Steve Forbes on Life and Liberty

Publisher Steve Forbes is emerging as a leading contender among potential presidential candidates for the pro-life vote. His recent endorsement of the Republican National Committee resolution denying funds to Republican candidates supporting partial birth abortion was the culmination of a months-long effort to solicit support among social conservatives. Forbes’s well-received address to the Christian Coalition last October, along with his speech, “The Moral Basis of a Free Society,” given at the Heritage Foundation later that month, surprised pro-lifers, especially considering his sometimes tepid statements on abortion in the 1996 presidential race. Forbes, thus far, appears successful in seizing some of the pro-life ground formerly belonging to Alan Keyes and Pat Buchanan.

The editors of Crisis met with Forbes after his Heritage speech to clarify his position on a variety of issues, especially abortion. These remarks are excerpted from a longer interview on a variety of topics—immigration, corporate influence, Disney, welfare reform, labor, and education.

Of greatest concern to Crisis readers are his defense of three exceptions to an abortion ban: rape, incest, and the life of the mother. Steve Forbes has made a remarkable pilgrimage, reflecting seriously on abortion. On the vexing matters of rape and incest, he tends to fall in with the main currents of opinion in the country—which is to say he accepts them. Any political man will be compelled to make an accommodation with that passion, running deep in the public. As Lincoln once remarked, a sentiment that runs so widely and deeply in the public cannot safely be disregarded.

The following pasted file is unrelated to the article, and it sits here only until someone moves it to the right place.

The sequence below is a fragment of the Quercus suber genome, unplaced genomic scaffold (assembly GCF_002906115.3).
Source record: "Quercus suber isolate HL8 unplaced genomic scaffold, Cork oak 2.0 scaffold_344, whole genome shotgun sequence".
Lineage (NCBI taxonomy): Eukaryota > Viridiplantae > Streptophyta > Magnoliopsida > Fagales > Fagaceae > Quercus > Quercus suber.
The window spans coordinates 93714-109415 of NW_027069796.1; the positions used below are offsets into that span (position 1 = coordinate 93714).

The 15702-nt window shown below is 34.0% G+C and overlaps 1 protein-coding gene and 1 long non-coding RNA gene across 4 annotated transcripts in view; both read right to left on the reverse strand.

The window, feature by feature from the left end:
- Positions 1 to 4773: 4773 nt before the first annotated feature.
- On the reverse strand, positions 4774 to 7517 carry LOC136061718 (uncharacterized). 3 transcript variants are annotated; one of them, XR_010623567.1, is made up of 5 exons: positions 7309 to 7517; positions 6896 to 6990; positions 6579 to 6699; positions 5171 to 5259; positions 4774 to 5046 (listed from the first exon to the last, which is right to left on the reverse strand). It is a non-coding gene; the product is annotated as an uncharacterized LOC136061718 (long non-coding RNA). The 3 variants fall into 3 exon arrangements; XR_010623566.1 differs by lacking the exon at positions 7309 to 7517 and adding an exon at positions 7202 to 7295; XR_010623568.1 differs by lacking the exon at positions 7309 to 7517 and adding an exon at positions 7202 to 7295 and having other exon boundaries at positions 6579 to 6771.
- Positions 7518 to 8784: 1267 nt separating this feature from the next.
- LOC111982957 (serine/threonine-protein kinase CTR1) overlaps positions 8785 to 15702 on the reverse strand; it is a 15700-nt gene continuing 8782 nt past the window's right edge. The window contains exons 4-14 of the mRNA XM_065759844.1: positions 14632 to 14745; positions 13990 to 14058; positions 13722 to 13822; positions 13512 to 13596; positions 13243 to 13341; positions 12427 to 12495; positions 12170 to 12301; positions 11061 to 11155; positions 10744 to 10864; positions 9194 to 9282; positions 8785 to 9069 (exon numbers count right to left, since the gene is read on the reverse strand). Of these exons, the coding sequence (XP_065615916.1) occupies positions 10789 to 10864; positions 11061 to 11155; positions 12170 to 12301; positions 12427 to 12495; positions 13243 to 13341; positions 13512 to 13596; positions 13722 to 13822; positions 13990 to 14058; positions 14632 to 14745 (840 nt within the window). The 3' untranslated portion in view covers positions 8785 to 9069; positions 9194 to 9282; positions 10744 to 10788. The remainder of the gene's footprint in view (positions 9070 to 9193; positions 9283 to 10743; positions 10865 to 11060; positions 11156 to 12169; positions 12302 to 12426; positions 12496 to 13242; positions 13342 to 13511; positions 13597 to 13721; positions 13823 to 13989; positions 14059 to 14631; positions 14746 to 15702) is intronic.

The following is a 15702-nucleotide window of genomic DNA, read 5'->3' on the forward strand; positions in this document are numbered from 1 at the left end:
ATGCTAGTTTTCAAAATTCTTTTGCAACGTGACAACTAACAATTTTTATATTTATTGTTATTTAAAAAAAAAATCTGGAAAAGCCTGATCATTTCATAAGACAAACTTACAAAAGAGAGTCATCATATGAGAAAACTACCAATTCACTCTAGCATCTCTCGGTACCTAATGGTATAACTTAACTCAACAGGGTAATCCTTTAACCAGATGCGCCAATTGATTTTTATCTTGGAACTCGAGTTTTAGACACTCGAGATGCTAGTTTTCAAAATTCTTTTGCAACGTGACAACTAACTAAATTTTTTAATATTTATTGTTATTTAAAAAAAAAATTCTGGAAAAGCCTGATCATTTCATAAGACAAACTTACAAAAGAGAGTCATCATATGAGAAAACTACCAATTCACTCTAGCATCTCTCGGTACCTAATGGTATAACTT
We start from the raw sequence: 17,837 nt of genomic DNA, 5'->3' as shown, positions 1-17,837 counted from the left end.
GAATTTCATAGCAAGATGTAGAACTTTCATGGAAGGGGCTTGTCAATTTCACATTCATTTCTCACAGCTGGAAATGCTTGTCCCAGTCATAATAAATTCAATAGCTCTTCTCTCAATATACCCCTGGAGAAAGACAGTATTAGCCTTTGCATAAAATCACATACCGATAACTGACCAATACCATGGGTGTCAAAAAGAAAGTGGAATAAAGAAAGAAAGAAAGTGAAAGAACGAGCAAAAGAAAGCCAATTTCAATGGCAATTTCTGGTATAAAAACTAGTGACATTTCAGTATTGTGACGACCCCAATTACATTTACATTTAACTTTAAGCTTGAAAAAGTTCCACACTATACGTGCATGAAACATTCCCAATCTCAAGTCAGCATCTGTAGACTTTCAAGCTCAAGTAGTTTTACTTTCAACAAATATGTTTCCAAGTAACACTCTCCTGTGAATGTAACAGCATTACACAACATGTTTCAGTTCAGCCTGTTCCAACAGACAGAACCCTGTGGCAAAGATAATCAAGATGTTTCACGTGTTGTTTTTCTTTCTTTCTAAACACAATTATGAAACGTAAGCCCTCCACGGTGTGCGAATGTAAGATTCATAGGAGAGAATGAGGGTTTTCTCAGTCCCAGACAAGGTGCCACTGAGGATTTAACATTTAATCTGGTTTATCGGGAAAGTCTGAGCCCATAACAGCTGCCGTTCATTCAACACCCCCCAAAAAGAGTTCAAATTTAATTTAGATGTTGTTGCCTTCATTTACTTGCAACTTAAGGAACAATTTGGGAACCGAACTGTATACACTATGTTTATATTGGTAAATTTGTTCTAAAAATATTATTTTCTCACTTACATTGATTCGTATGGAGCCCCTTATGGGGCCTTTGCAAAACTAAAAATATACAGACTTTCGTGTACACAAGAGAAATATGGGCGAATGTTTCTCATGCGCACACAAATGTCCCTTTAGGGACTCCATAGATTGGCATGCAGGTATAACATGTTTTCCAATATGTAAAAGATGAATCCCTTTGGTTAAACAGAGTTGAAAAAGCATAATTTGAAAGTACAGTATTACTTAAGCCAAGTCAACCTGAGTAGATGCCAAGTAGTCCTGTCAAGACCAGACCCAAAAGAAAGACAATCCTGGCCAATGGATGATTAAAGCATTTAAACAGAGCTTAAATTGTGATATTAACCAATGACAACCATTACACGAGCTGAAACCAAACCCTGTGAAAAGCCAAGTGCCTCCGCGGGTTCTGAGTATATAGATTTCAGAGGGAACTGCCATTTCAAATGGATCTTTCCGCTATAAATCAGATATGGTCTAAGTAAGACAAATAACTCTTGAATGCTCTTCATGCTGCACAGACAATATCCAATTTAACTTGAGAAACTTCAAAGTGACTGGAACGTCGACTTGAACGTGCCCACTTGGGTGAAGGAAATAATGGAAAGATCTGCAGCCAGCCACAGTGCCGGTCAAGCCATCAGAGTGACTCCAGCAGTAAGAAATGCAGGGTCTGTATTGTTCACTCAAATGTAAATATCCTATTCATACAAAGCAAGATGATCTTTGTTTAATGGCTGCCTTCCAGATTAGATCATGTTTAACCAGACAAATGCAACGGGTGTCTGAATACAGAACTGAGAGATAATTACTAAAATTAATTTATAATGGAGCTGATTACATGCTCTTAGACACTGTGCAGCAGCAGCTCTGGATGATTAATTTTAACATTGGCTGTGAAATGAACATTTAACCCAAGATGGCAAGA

For pro-lifers, these exceptions always present a problem of coherence: Allowing exceptions to the sanctity of life on principle imperils the entire ground of the pro-life movement. If an accommodation must be made, we make that accommodation without endorsing these exceptions in principle. In the fullness of time, as he puts his hand to the task, we hope that there will be a congruence, steadily deepening, between Steve Forbes’s understanding and his conclusions. —The Editors

 

Mr. Forbes, we know you’re not an official candidate yet, but if you run, how would you address the apathy of Catholic voters in this country? Do you see your message having any special appeal to the very large Catholic voting block in this country?

I think that all voters—Catholic or Protestant—felt that, in the last election, the two parties didn’t put real differences on the table in a credible way. For example, when you take the tax issue, voters are naturally very skeptical: They remember promises made that were not kept.